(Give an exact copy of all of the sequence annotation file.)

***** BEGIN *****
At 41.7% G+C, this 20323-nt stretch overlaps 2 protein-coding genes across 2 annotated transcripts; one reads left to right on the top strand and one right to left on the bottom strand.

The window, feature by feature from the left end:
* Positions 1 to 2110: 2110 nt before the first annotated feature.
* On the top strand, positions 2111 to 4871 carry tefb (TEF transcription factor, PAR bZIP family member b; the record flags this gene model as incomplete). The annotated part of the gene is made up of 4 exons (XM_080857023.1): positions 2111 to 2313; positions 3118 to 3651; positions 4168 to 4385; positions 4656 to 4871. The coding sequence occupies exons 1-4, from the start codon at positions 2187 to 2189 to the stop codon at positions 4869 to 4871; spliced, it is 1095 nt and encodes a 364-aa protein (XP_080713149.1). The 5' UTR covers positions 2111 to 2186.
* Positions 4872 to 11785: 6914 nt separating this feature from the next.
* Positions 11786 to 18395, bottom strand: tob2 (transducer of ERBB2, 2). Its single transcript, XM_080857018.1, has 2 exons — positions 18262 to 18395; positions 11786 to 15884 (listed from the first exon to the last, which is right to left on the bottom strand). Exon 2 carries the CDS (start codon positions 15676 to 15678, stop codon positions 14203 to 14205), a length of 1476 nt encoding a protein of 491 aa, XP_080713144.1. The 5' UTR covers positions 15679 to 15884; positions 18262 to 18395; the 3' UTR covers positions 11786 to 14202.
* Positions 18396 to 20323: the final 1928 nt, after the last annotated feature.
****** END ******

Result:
At 41.7% G+C, this 20323-nt stretch overlaps 2 protein-coding genes across 2 annotated transcripts; one reads left to right on the top strand and one right to left on the bottom strand.

The window, feature by feature from the left end:
* Positions 1 to 2110: 2110 nt before the first annotated feature.
* On the top strand, positions 2111 to 4871 carry tefb (TEF transcription factor, PAR bZIP family member b; the record flags this gene model as incomplete). The annotated part of the gene is made up of 4 exons (XM_080857023.1): positions 2111 to 2313; positions 3118 to 3651; positions 4168 to 4385; positions 4656 to 4871. The coding sequence occupies exons 1-4, from the start codon at positions 2187 to 2189 to the stop codon at positions 4869 to 4871; spliced, it is 1095 nt and encodes a 364-aa protein (XP_080713149.1). The 5' UTR covers positions 2111 to 2186.
* Positions 4872 to 11785: 6914 nt separating this feature from the next.
* Positions 11786 to 18395, bottom strand: tob2 (transducer of ERBB2, 2). Its single transcript, XM_080857018.1, has 2 exons — positions 18262 to 18395; positions 11786 to 15884 (listed from the first exon to the last, which is right to left on the bottom strand). Exon 2 carries the CDS (start codon positions 15676 to 15678, stop codon positions 14203 to 14205), a length of 1476 nt encoding a protein of 491 aa, XP_080713144.1. The 5' UTR covers positions 15679 to 15884; positions 18262 to 18395; the 3' UTR covers positions 11786 to 14202.
* Positions 18396 to 20323: the final 1928 nt, after the last annotated feature.